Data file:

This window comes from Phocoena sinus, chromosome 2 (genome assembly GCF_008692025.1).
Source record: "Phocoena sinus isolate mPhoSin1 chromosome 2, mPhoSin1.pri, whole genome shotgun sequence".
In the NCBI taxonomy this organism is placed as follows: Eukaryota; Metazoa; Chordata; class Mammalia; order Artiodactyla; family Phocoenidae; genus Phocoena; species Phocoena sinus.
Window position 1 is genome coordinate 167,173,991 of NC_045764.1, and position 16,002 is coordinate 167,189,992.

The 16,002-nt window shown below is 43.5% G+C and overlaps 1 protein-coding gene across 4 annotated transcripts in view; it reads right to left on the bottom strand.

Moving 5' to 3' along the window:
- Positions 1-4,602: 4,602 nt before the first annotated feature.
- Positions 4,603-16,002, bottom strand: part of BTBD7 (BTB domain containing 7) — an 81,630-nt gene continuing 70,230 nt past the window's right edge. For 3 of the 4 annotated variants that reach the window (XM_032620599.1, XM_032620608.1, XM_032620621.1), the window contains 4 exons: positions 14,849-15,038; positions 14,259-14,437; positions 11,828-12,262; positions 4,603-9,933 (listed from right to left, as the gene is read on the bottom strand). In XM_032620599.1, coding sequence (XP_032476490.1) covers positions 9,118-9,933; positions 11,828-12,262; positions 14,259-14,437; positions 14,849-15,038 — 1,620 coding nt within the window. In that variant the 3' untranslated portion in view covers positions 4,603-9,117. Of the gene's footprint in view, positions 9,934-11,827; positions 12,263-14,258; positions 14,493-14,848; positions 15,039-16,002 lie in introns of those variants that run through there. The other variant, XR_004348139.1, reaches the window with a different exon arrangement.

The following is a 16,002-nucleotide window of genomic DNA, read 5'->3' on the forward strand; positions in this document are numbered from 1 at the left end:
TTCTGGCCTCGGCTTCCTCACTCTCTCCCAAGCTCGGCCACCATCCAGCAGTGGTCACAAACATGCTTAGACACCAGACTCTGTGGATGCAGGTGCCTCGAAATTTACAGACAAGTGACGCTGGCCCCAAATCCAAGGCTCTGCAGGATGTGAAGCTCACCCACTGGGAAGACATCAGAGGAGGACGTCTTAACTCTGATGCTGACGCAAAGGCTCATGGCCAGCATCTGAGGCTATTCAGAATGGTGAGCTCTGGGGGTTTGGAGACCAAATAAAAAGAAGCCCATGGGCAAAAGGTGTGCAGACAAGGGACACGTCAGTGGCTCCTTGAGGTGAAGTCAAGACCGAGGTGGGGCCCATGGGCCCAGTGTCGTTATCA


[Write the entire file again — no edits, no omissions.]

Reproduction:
This window comes from Phocoena sinus, chromosome 2 (genome assembly GCF_008692025.1).
Source record: "Phocoena sinus isolate mPhoSin1 chromosome 2, mPhoSin1.pri, whole genome shotgun sequence".
In the NCBI taxonomy this organism is placed as follows: Eukaryota; Metazoa; Chordata; class Mammalia; order Artiodactyla; family Phocoenidae; genus Phocoena; species Phocoena sinus.
Window position 1 is genome coordinate 167,173,991 of NC_045764.1, and position 16,002 is coordinate 167,189,992.

The 16,002-nt window shown below is 43.5% G+C and overlaps 1 protein-coding gene across 4 annotated transcripts in view; it reads right to left on the bottom strand.

Moving 5' to 3' along the window:
- Positions 1-4,602: 4,602 nt before the first annotated feature.
- Positions 4,603-16,002, bottom strand: part of BTBD7 (BTB domain containing 7) — an 81,630-nt gene continuing 70,230 nt past the window's right edge. For 3 of the 4 annotated variants that reach the window (XM_032620599.1, XM_032620608.1, XM_032620621.1), the window contains 4 exons: positions 14,849-15,038; positions 14,259-14,437; positions 11,828-12,262; positions 4,603-9,933 (listed from right to left, as the gene is read on the bottom strand). In XM_032620599.1, coding sequence (XP_032476490.1) covers positions 9,118-9,933; positions 11,828-12,262; positions 14,259-14,437; positions 14,849-15,038 — 1,620 coding nt within the window. In that variant the 3' untranslated portion in view covers positions 4,603-9,117. Of the gene's footprint in view, positions 9,934-11,827; positions 12,263-14,258; positions 14,493-14,848; positions 15,039-16,002 lie in introns of those variants that run through there. The other variant, XR_004348139.1, reaches the window with a different exon arrangement.

The following is a 16,002-nucleotide window of genomic DNA, read 5'->3' on the forward strand; positions in this document are numbered from 1 at the left end:
TTCTGGCCTCGGCTTCCTCACTCTCTCCCAAGCTCGGCCACCATCCAGCAGTGGTCACAAACATGCTTAGACACCAGACTCTGTGGATGCAGGTGCCTCGAAATTTACAGACAAGTGACGCTGGCCCCAAATCCAAGGCTCTGCAGGATGTGAAGCTCACCCACTGGGAAGACATCAGAGGAGGACGTCTTAACTCTGATGCTGACGCAAAGGCTCATGGCCAGCATCTGAGGCTATTCAGAATGGTGAGCTCTGGGGGTTTGGAGACCAAATAAAAAGAAGCCCATGGGCAAAAGGTGTGCAGACAAGGGACACGTCAGTGGCTCCTTGAGGTGAAGTCAAGACCGAGGTGGGGCCCATGGGCCCAGTGTCGTTATCA